The COP26 Global climate talks in November will shape how governments respond to the climate crisis. The COP26 Coalition have organised a global day of action on Sat 6 Nov, which brings together movements form across the world to build power for system change, including indigenous movements, frontline communities, trade unions, racial justice groups, youth strikers, landworkers, peasants, NGOs, grassroots community campaigns, feminist movements, faith groups – to name a few.
For this Friday talk, we’ll be re-sharing Zoe Rasbash’s talk, 'A Creative Just Transition?' which demystifies the role of arts and culture in a just transition by exploring the fundamentals of what that strategy could look like. She will trace the history of a just transition, a term rooted in solidarity, and explain how the arts are as important as science in this transformational process.
A just transition describes the transformation to a green and equal society, leaving no one behind. Popular with policymakers, it’s lauded as a key tool for building a fair, climate-neutral economy. While this will require scientific and economic innovation, we must acknowledge environmental challenges are, in fact, often cultural at their root.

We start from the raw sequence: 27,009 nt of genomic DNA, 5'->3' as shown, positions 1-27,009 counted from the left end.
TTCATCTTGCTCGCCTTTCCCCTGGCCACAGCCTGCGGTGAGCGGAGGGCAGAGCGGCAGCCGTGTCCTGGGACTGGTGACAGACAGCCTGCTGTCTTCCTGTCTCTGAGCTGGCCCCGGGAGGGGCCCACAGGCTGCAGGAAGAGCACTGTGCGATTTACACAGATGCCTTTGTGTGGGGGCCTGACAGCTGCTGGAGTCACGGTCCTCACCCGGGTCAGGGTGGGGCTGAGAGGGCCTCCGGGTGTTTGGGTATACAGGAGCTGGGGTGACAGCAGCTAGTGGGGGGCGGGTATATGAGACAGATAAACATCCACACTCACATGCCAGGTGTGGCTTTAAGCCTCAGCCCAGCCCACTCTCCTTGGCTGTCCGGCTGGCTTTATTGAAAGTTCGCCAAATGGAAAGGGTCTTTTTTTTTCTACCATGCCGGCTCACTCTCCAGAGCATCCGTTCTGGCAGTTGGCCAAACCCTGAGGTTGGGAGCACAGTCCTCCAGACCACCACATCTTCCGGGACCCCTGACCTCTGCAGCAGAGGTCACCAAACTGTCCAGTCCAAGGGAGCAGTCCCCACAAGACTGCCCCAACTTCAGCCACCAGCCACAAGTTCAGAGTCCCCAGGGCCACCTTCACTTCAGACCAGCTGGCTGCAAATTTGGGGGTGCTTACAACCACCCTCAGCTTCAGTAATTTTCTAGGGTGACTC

A true societal transformation needs a shift in the values and norms which underpin how we live. Arts and culture are uniquely placed to kickstart this, but to do so, those working at the intersection of culture and climate need to get serious. Beyond ‘raising awareness of climate change’, we need a bottom-up cultural strategy which centres inclusion and emotion at the heart of climate work.
Zoe Rasbash is climate justice organiser, writer and currently, a researcher at Watershed, working to co-develop a framework for climate action for the creative sector in the South West.
Find your local COP26 Coalition hub here.